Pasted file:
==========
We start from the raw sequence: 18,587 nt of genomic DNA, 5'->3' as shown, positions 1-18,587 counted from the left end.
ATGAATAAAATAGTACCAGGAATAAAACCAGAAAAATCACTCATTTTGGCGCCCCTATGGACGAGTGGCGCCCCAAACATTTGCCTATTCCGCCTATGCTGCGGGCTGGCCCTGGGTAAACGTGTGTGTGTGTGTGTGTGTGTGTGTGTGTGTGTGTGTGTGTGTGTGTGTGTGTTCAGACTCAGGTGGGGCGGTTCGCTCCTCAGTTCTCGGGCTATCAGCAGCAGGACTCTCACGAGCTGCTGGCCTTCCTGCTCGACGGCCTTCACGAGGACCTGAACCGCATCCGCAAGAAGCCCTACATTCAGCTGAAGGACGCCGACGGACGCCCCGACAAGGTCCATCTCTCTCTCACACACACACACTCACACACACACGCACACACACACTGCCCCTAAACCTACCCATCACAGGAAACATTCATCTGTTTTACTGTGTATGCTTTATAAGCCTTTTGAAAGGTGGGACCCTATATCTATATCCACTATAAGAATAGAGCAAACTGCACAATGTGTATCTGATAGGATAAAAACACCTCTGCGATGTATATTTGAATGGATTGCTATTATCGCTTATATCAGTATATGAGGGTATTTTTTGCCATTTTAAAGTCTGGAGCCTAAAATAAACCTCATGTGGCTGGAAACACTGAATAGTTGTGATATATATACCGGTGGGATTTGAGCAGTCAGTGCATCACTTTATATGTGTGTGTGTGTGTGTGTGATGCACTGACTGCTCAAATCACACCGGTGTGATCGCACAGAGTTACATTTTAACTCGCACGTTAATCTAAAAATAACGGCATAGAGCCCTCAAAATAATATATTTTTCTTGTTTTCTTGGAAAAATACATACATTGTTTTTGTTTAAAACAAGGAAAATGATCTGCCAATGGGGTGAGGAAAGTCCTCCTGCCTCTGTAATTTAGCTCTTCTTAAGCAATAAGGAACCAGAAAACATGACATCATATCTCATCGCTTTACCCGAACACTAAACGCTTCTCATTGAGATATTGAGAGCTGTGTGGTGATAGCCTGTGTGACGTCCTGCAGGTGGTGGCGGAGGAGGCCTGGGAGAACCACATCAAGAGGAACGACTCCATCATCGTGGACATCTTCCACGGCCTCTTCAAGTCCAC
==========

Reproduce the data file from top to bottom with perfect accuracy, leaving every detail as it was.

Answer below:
We start from the raw sequence: 18,587 nt of genomic DNA, 5'->3' as shown, positions 1-18,587 counted from the left end.
ATGAATAAAATAGTACCAGGAATAAAACCAGAAAAATCACTCATTTTGGCGCCCCTATGGACGAGTGGCGCCCCAAACATTTGCCTATTCCGCCTATGCTGCGGGCTGGCCCTGGGTAAACGTGTGTGTGTGTGTGTGTGTGTGTGTGTGTGTGTGTGTGTGTGTGTGTGTGTGTTCAGACTCAGGTGGGGCGGTTCGCTCCTCAGTTCTCGGGCTATCAGCAGCAGGACTCTCACGAGCTGCTGGCCTTCCTGCTCGACGGCCTTCACGAGGACCTGAACCGCATCCGCAAGAAGCCCTACATTCAGCTGAAGGACGCCGACGGACGCCCCGACAAGGTCCATCTCTCTCTCACACACACACACTCACACACACACGCACACACACACTGCCCCTAAACCTACCCATCACAGGAAACATTCATCTGTTTTACTGTGTATGCTTTATAAGCCTTTTGAAAGGTGGGACCCTATATCTATATCCACTATAAGAATAGAGCAAACTGCACAATGTGTATCTGATAGGATAAAAACACCTCTGCGATGTATATTTGAATGGATTGCTATTATCGCTTATATCAGTATATGAGGGTATTTTTTGCCATTTTAAAGTCTGGAGCCTAAAATAAACCTCATGTGGCTGGAAACACTGAATAGTTGTGATATATATACCGGTGGGATTTGAGCAGTCAGTGCATCACTTTATATGTGTGTGTGTGTGTGTGTGATGCACTGACTGCTCAAATCACACCGGTGTGATCGCACAGAGTTACATTTTAACTCGCACGTTAATCTAAAAATAACGGCATAGAGCCCTCAAAATAATATATTTTTCTTGTTTTCTTGGAAAAATACATACATTGTTTTTGTTTAAAACAAGGAAAATGATCTGCCAATGGGGTGAGGAAAGTCCTCCTGCCTCTGTAATTTAGCTCTTCTTAAGCAATAAGGAACCAGAAAACATGACATCATATCTCATCGCTTTACCCGAACACTAAACGCTTCTCATTGAGATATTGAGAGCTGTGTGGTGATAGCCTGTGTGACGTCCTGCAGGTGGTGGCGGAGGAGGCCTGGGAGAACCACATCAAGAGGAACGACTCCATCATCGTGGACATCTTCCACGGCCTCTTCAAGTCCAC